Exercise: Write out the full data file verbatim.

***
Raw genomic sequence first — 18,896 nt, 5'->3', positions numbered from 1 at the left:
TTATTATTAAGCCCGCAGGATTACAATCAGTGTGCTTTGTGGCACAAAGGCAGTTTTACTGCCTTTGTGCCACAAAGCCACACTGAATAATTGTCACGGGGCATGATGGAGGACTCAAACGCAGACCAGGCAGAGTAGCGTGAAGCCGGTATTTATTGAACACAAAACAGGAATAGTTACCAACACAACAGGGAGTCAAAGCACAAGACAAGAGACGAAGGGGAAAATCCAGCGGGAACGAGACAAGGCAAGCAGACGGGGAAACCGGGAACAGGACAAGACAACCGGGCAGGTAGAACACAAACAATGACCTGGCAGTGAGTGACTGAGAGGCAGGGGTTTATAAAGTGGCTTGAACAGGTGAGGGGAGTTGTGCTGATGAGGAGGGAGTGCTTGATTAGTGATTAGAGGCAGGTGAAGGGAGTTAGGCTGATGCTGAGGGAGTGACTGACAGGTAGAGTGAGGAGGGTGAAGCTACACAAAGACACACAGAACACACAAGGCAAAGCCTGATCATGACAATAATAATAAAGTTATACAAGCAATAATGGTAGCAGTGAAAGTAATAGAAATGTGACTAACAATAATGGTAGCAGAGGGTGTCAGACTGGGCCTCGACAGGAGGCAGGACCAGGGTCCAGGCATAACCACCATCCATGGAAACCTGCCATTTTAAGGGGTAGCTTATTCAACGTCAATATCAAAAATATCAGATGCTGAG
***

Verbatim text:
Raw genomic sequence first — 18,896 nt, 5'->3', positions numbered from 1 at the left:
TTATTATTAAGCCCGCAGGATTACAATCAGTGTGCTTTGTGGCACAAAGGCAGTTTTACTGCCTTTGTGCCACAAAGCCACACTGAATAATTGTCACGGGGCATGATGGAGGACTCAAACGCAGACCAGGCAGAGTAGCGTGAAGCCGGTATTTATTGAACACAAAACAGGAATAGTTACCAACACAACAGGGAGTCAAAGCACAAGACAAGAGACGAAGGGGAAAATCCAGCGGGAACGAGACAAGGCAAGCAGACGGGGAAACCGGGAACAGGACAAGACAACCGGGCAGGTAGAACACAAACAATGACCTGGCAGTGAGTGACTGAGAGGCAGGGGTTTATAAAGTGGCTTGAACAGGTGAGGGGAGTTGTGCTGATGAGGAGGGAGTGCTTGATTAGTGATTAGAGGCAGGTGAAGGGAGTTAGGCTGATGCTGAGGGAGTGACTGACAGGTAGAGTGAGGAGGGTGAAGCTACACAAAGACACACAGAACACACAAGGCAAAGCCTGATCATGACAATAATAATAAAGTTATACAAGCAATAATGGTAGCAGTGAAAGTAATAGAAATGTGACTAACAATAATGGTAGCAGAGGGTGTCAGACTGGGCCTCGACAGGAGGCAGGACCAGGGTCCAGGCATAACCACCATCCATGGAAACCTGCCATTTTAAGGGGTAGCTTATTCAACGTCAATATCAAAAATATCAGATGCTGAG